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(News Focus) S. Korea's Team Kim curlers claim unfair treatment by coaches

Sports 14:03 November 09, 2018

By Joo Kyung-don

SEOUL, Nov. 9 (Yonhap) -- After a fairy tale, it's now an adult drama.

South Korean curlers who became a global sensation at the PyeongChang Winter Olympics with their surprising silver medal run are now claiming that they've received irregular, unfair treatment by their coaches as their success story is taking a new turn.

The South Korean women's curling team at the Gyeongsangbukdo (North Gyeongsang Province) Sports Council, better known by its nickname Garlic Girls or Team Kim, recently sent a letter to the Korean Sports and Olympic Committee (KSOC), claiming that the athletes have been treated badly by their head coach Kim Min-jung; her husband, Jang Ban-seok; and her father, Kim Kyung-doo.

This file photo taken Feb. 27, 2018, shows the South Korean women's curling team at the 2018 PyeongChang Olympics taking a group photo at a cafe in Daegu. Clockwise from top left: head coach Kim Min-jung, Kim Cho-hee, Kim Yeong-mi, Kim Kyeong-ae, Kim Seon-yeong and Kim Eun-jung.

Kim Kyung-doo is a former vice president at the Korean Curling Federation (KCF) who built the country's first curling-only stadium in Uiseong, North Gyeongsang Province, some 330 kilometers south of Seoul. Jang was head coach for South Korea's mixed curling team at the PyeongChang Olympics. With Kim Min-jung, the two were considered big contributors to Team Kim's success.

The team comprised of Kim Eun-jung, Kim Yeong-mi, Kim Seon-yeong, Kim Kyeong-ae and Kim Cho-hee earned the nickname Garlic Girls since their hometown of Uiseong is known for its garlic production. Because of their same last name -- though only two of whom are related -- they were also called Team Kim at the PyeongChang Olympics, where they became the first-ever Asian curlers to win a silver medal.

But since their success, Team Kim apparently has been going through a hard time with their coaches.

This file photo taken July 6, 2018, shows South Korean curling coaches and officials at an event at the British Embassy in Seoul. From left are coach Jang Ban-seok, former Korean Curling Federation Vice President Kim Kyung-doo, curlers Kim Seon-yeong and Kim Yeong-mi, and coach Kim Min-jung. (Yonhap)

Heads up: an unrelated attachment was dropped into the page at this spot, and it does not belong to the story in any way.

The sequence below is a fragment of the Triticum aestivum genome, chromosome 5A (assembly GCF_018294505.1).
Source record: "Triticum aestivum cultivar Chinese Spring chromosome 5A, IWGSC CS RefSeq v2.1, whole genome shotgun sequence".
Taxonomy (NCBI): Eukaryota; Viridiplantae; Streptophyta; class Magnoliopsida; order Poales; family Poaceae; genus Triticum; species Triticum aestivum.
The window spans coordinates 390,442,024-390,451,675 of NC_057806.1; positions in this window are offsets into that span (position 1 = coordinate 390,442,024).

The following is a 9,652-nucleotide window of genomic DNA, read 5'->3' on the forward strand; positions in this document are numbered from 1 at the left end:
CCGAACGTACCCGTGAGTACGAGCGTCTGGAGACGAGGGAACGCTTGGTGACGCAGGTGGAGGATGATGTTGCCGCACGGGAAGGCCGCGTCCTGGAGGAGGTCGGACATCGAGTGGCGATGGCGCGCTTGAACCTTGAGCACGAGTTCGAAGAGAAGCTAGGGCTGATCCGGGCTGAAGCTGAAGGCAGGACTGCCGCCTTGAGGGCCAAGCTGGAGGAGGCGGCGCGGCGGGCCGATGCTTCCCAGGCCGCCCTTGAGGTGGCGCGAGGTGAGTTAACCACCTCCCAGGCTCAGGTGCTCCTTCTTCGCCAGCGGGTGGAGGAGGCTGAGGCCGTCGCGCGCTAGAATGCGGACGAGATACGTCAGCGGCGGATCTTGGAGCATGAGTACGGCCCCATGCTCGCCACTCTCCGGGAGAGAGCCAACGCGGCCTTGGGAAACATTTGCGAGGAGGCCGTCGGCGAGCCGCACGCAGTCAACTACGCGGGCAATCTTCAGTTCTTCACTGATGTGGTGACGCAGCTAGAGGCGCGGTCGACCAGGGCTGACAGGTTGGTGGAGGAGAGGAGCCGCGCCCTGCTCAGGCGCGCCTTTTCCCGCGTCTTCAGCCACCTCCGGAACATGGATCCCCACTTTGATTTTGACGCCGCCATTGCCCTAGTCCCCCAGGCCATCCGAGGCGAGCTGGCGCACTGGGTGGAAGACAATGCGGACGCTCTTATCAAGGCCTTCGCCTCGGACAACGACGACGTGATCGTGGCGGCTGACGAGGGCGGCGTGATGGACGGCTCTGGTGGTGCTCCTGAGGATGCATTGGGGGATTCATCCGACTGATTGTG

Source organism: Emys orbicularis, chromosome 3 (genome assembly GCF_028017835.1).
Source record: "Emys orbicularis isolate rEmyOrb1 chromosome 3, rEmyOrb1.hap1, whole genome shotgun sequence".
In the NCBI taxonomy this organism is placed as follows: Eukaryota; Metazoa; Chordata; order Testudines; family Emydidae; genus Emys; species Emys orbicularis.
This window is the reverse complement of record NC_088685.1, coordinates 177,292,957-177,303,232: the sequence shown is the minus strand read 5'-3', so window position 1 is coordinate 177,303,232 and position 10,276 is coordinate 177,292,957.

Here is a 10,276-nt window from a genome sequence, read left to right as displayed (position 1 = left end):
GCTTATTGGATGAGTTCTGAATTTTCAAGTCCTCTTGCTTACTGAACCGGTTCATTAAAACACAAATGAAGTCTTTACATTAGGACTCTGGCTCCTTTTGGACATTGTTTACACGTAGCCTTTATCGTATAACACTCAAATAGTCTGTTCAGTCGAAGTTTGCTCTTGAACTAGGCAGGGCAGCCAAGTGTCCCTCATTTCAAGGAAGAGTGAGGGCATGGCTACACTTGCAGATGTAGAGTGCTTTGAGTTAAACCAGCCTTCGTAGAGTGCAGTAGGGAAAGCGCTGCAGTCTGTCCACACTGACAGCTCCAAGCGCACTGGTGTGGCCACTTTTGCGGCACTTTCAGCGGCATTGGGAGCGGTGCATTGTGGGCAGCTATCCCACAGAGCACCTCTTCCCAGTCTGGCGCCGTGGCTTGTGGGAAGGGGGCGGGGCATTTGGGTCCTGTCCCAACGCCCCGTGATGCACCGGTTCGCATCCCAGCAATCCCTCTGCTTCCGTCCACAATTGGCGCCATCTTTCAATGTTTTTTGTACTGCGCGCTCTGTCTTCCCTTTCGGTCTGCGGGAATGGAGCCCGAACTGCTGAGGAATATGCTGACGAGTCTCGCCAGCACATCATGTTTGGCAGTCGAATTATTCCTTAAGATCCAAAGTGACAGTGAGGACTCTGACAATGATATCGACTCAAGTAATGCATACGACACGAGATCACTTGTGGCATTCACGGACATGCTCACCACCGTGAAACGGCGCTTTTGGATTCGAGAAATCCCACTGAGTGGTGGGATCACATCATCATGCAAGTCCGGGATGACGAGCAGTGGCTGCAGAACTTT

According to the curlers, their coaches tried to exclude skip Kim Eun-jung from the team and attempted to "privatize" the team.

"(The coaches) tried to rule Kim Eun-jung off the team after she got married in July," the curlers said in the letter. "They separated the skip and the team captain's role to minimize Kim Eun-jung's status on the team. They also tried not to include Kim Eun-jung in team training."

In addition, the curlers claimed that the coaches also tried to block Kim Eun-jung from taking part in the PyeongChang Paralympics opening ceremony. Kim Eun-jung eventually served as a cauldron lighter with wheelchair curler Seo Soon-seok at the ceremony.

The accused coaches refuted the curlers' claims Friday, saying there were misunderstandings. Now, both sides are entering a mud fight.

"As for Kim Eun-jung's Paralympic Games participation, we first said no because there was a schedule to shoot an advertisement before we depart for the world championships," Jang said in a statement. "We were later told that she was not selected to be a torch bearer but instead a cauldron lighter, so that's why we notified Kim Eun-jung and let her take part in the opening ceremony."

Regarding the suspicions that Kim Eun-jung was excluded from the team, Jang said it's also a false claim.

"Kim Eun-jung had a plan to have a baby, and as a coach, in that case, we need to think about having a new skip," he said. "We've never trained in a way that would lead to a curler being kicked off the team."